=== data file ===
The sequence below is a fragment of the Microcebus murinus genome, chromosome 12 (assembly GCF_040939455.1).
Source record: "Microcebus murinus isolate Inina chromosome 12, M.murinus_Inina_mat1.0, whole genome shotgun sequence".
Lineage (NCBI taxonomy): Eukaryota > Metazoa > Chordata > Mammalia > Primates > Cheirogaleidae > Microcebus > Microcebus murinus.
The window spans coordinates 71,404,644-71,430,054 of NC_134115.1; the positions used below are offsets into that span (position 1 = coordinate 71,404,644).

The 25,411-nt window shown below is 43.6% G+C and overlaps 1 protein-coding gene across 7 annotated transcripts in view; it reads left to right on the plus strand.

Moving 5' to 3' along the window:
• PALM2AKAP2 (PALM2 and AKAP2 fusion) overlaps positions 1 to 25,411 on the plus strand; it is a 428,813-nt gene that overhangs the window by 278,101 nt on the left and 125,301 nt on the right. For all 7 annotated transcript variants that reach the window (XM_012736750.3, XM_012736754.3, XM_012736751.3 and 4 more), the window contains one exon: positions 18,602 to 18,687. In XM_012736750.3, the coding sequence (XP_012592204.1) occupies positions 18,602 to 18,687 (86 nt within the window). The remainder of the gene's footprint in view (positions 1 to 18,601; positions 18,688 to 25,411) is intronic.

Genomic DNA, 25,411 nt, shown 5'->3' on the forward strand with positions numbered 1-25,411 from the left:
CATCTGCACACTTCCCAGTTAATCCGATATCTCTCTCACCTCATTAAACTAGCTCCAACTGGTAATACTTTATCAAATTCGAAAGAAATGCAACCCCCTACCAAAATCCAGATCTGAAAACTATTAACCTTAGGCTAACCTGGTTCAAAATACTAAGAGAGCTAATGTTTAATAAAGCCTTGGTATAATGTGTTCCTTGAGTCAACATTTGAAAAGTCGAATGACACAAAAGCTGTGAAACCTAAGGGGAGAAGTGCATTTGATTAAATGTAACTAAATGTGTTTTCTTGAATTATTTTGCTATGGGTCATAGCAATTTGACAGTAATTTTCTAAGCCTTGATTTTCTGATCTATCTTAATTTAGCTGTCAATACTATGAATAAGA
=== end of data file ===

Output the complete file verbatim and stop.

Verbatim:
The sequence below is a fragment of the Microcebus murinus genome, chromosome 12 (assembly GCF_040939455.1).
Source record: "Microcebus murinus isolate Inina chromosome 12, M.murinus_Inina_mat1.0, whole genome shotgun sequence".
Lineage (NCBI taxonomy): Eukaryota > Metazoa > Chordata > Mammalia > Primates > Cheirogaleidae > Microcebus > Microcebus murinus.
The window spans coordinates 71,404,644-71,430,054 of NC_134115.1; the positions used below are offsets into that span (position 1 = coordinate 71,404,644).

The 25,411-nt window shown below is 43.6% G+C and overlaps 1 protein-coding gene across 7 annotated transcripts in view; it reads left to right on the plus strand.

Moving 5' to 3' along the window:
• PALM2AKAP2 (PALM2 and AKAP2 fusion) overlaps positions 1 to 25,411 on the plus strand; it is a 428,813-nt gene that overhangs the window by 278,101 nt on the left and 125,301 nt on the right. For all 7 annotated transcript variants that reach the window (XM_012736750.3, XM_012736754.3, XM_012736751.3 and 4 more), the window contains one exon: positions 18,602 to 18,687. In XM_012736750.3, the coding sequence (XP_012592204.1) occupies positions 18,602 to 18,687 (86 nt within the window). The remainder of the gene's footprint in view (positions 1 to 18,601; positions 18,688 to 25,411) is intronic.

Genomic DNA, 25,411 nt, shown 5'->3' on the forward strand with positions numbered 1-25,411 from the left:
CATCTGCACACTTCCCAGTTAATCCGATATCTCTCTCACCTCATTAAACTAGCTCCAACTGGTAATACTTTATCAAATTCGAAAGAAATGCAACCCCCTACCAAAATCCAGATCTGAAAACTATTAACCTTAGGCTAACCTGGTTCAAAATACTAAGAGAGCTAATGTTTAATAAAGCCTTGGTATAATGTGTTCCTTGAGTCAACATTTGAAAAGTCGAATGACACAAAAGCTGTGAAACCTAAGGGGAGAAGTGCATTTGATTAAATGTAACTAAATGTGTTTTCTTGAATTATTTTGCTATGGGTCATAGCAATTTGACAGTAATTTTCTAAGCCTTGATTTTCTGATCTATCTTAATTTAGCTGTCAATACTATGAATAAGA